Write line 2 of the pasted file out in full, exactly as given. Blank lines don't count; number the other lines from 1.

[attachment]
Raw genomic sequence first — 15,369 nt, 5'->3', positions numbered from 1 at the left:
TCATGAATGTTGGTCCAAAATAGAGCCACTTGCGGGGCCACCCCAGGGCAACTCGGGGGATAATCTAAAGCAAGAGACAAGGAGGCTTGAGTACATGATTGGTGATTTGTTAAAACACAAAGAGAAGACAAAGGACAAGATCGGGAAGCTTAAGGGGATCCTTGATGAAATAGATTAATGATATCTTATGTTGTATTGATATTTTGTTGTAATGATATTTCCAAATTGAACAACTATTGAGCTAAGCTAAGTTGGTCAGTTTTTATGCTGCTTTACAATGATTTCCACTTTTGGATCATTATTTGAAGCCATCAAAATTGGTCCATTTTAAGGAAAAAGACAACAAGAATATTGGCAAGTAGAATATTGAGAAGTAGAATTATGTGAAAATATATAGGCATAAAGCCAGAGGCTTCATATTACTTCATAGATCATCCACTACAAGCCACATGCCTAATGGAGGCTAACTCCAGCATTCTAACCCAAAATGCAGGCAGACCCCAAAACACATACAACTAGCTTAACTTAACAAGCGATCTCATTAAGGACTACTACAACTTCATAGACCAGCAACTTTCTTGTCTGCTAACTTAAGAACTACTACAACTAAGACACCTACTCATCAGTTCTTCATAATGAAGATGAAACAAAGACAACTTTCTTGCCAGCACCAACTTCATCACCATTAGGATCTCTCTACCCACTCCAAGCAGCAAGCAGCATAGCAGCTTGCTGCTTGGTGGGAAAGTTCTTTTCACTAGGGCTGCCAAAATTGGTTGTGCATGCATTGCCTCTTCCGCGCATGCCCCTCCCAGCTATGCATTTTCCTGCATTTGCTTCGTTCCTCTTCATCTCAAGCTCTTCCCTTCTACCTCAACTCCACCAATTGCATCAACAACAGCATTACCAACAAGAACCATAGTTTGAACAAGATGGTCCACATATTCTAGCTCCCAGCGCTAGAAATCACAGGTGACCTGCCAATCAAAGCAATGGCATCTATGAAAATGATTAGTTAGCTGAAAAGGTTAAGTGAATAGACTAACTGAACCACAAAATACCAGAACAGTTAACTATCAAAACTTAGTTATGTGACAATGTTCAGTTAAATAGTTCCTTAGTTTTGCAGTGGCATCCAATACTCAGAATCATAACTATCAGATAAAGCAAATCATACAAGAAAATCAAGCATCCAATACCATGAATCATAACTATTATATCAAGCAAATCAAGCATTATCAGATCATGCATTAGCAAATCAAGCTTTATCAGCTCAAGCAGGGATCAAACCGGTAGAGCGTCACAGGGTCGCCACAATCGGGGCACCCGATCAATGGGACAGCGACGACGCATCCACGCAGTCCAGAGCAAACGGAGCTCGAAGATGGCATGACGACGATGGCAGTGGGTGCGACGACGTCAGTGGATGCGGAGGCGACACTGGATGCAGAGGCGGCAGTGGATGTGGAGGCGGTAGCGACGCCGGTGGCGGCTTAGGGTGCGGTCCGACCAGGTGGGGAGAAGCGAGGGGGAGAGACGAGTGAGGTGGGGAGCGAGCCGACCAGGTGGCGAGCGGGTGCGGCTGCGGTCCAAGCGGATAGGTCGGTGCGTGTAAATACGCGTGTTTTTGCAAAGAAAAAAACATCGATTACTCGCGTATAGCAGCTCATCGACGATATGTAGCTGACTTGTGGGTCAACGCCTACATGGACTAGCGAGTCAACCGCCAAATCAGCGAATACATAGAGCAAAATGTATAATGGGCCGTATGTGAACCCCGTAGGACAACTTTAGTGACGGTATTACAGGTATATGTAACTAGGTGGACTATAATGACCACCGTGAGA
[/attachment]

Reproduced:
TCATGAATGTTGGTCCAAAATAGAGCCACTTGCGGGGCCACCCCAGGGCAACTCGGGGGATAATCTAAAGCAAGAGACAAGGAGGCTTGAGTACATGATTGGTGATTTGTTAAAACACAAAGAGAAGACAAAGGACAAGATCGGGAAGCTTAAGGGGATCCTTGATGAAATAGATTAATGATATCTTATGTTGTATTGATATTTTGTTGTAATGATATTTCCAAATTGAACAACTATTGAGCTAAGCTAAGTTGGTCAGTTTTTATGCTGCTTTACAATGATTTCCACTTTTGGATCATTATTTGAAGCCATCAAAATTGGTCCATTTTAAGGAAAAAGACAACAAGAATATTGGCAAGTAGAATATTGAGAAGTAGAATTATGTGAAAATATATAGGCATAAAGCCAGAGGCTTCATATTACTTCATAGATCATCCACTACAAGCCACATGCCTAATGGAGGCTAACTCCAGCATTCTAACCCAAAATGCAGGCAGACCCCAAAACACATACAACTAGCTTAACTTAACAAGCGATCTCATTAAGGACTACTACAACTTCATAGACCAGCAACTTTCTTGTCTGCTAACTTAAGAACTACTACAACTAAGACACCTACTCATCAGTTCTTCATAATGAAGATGAAACAAAGACAACTTTCTTGCCAGCACCAACTTCATCACCATTAGGATCTCTCTACCCACTCCAAGCAGCAAGCAGCATAGCAGCTTGCTGCTTGGTGGGAAAGTTCTTTTCACTAGGGCTGCCAAAATTGGTTGTGCATGCATTGCCTCTTCCGCGCATGCCCCTCCCAGCTATGCATTTTCCTGCATTTGCTTCGTTCCTCTTCATCTCAAGCTCTTCCCTTCTACCTCAACTCCACCAATTGCATCAACAACAGCATTACCAACAAGAACCATAGTTTGAACAAGATGGTCCACATATTCTAGCTCCCAGCGCTAGAAATCACAGGTGACCTGCCAATCAAAGCAATGGCATCTATGAAAATGATTAGTTAGCTGAAAAGGTTAAGTGAATAGACTAACTGAACCACAAAATACCAGAACAGTTAACTATCAAAACTTAGTTATGTGACAATGTTCAGTTAAATAGTTCCTTAGTTTTGCAGTGGCATCCAATACTCAGAATCATAACTATCAGATAAAGCAAATCATACAAGAAAATCAAGCATCCAATACCATGAATCATAACTATTATATCAAGCAAATCAAGCATTATCAGATCATGCATTAGCAAATCAAGCTTTATCAGCTCAAGCAGGGATCAAACCGGTAGAGCGTCACAGGGTCGCCACAATCGGGGCACCCGATCAATGGGACAGCGACGACGCATCCACGCAGTCCAGAGCAAACGGAGCTCGAAGATGGCATGACGACGATGGCAGTGGGTGCGACGACGTCAGTGGATGCGGAGGCGACACTGGATGCAGAGGCGGCAGTGGATGTGGAGGCGGTAGCGACGCCGGTGGCGGCTTAGGGTGCGGTCCGACCAGGTGGGGAGAAGCGAGGGGGAGAGACGAGTGAGGTGGGGAGCGAGCCGACCAGGTGGCGAGCGGGTGCGGCTGCGGTCCAAGCGGATAGGTCGGTGCGTGTAAATACGCGTGTTTTTGCAAAGAAAAAAACATCGATTACTCGCGTATAGCAGCTCATCGACGATATGTAGCTGACTTGTGGGTCAACGCCTACATGGACTAGCGAGTCAACCGCCAAATCAGCGAATACATAGAGCAAAATGTATAATGGGCCGTATGTGAACCCCGTAGGACAACTTTAGTGACGGTATTACAGGTATATGTAACTAGGTGGACTATAATGACCACCGTGAGA